Golf Course Design Features That Matter Most

It often seems as though all golfers are wannabe golf course architects.  It’s one of the many allures of the game.  Golf courses, like ice cream come in many “flavors” in the form of shapes, sizes, features and environments.  As one who’s been lucky enough to play more than my share of great (and not so great) golf courses and analyzed thousands of others on the basis of economics it occurred to me that some features were more important than others for sustainability.

Everyone likes dramatic views that can be enhanced by the golf course architect and a variety of shots being required is always interesting.  However, each golf course has a market niche, and serving that niche is what makes for economic success.  Golf courses need happy players and clubs need happy members.

First and foremost, my friend Mike Hurdzan has written on more than one occasion about the issue of safety on golf courses.  In fact, Hurdzan lists safety as #1 in his list of basic criteria for golf course design in his authoritative text Golf Course Architecture, Design, Construction & Restoration.  It’s critical that the golf course be safe for both players and adjacent land owners.  That’s not always the case and there are numerous examples of injuries and subsequent lawsuits, as Dr. Hurdzan wrote about in his latest book, Golf and The Law.  Thus, it stands to reason that any golf facility should look at things like steep and sharply turning cart paths, narrow hole corridors and areas around water like steep banks, bridges and wildlife habitats.

Having had numerous conversations with golfers of all abilities, I’ve learned that different types of golfers consider different features to be desirable.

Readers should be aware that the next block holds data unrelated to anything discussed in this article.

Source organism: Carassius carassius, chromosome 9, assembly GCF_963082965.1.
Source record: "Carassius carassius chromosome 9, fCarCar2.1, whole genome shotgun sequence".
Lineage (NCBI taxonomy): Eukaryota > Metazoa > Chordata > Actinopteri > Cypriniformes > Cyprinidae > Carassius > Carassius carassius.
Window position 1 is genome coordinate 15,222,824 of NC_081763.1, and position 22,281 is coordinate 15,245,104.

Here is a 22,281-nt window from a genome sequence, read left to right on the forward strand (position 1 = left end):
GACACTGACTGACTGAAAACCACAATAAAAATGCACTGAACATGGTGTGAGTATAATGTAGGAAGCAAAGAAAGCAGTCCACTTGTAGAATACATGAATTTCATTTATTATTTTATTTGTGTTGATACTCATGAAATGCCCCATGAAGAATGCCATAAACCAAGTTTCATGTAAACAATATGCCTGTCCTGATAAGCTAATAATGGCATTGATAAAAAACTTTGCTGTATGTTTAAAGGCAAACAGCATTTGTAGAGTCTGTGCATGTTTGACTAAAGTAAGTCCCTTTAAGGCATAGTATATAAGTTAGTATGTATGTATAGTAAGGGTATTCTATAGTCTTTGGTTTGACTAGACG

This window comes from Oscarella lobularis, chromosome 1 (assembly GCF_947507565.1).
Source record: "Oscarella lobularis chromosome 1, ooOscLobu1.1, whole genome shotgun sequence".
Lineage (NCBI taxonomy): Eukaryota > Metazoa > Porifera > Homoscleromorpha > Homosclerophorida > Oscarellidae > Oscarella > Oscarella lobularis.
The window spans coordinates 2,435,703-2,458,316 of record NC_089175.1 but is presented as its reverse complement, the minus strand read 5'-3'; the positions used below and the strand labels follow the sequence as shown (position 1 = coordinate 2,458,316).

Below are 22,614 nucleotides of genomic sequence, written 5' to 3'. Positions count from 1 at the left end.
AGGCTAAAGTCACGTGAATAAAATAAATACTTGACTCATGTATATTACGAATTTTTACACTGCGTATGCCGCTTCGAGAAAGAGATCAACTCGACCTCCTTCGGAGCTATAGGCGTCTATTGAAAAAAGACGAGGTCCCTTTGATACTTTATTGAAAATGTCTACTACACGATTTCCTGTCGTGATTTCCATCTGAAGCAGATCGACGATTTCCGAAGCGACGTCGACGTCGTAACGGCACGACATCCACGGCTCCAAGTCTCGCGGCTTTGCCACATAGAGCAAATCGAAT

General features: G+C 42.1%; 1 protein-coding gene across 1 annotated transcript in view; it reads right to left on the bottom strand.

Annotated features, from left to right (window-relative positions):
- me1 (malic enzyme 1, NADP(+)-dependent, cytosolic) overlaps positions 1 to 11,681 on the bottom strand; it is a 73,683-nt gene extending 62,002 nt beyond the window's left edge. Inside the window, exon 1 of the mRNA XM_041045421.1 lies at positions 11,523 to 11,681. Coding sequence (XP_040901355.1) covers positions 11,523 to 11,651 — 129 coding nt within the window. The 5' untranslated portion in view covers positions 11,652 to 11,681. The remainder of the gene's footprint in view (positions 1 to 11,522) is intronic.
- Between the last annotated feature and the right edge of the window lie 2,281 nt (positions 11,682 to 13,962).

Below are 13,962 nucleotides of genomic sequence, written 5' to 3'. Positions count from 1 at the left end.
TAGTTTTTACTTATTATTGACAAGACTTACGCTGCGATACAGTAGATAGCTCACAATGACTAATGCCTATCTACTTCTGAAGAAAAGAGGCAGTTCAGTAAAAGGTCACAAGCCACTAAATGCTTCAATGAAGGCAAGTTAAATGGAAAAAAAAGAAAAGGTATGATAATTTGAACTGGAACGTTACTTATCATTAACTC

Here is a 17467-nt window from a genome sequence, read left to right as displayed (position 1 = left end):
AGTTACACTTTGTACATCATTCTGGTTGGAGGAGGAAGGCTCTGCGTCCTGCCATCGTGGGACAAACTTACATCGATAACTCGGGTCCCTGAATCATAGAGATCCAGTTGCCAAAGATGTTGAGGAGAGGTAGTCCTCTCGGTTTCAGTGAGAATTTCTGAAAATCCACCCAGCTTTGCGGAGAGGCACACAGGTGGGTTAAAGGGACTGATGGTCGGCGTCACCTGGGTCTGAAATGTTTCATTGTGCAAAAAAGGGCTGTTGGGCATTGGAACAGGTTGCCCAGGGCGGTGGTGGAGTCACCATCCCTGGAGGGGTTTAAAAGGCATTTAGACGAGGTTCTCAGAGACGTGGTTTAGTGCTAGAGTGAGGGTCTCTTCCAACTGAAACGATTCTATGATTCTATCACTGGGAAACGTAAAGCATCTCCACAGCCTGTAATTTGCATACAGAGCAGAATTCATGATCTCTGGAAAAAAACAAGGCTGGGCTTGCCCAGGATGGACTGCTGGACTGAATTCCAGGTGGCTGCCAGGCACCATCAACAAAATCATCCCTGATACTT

For instance, stronger competitive players often seek courses with ample length and varied hazards and challenges.  Obviously, the length can be adjusted by using different teeing areas, but the most skilled players typically are those who appreciate the toughest courses.  Conversely, novice and recreational players seek wider playing areas with minimal hazards and the ability to play along the ground to the green.  I once visited a course considering renovations that was largely played by casual and recreational players and didn’t have any bunkers on the course.  The patrons were vehemently opposed to adding bunkers.  The course was very busy and financially successful.  Another design element to consider is walkability.  Many golfers prefer to walk the course, but some courses include such steep terrain and long distances between greens and tees that walking isn’t a realistic option for most players.  The design features that often generate conversation and excitement among golfers don’t always convert to economic success for the golf course.  Does that mean all golf courses should be void of hazards and challenge? Absolutely not!  However, any golf course needs to be designed for who will play it.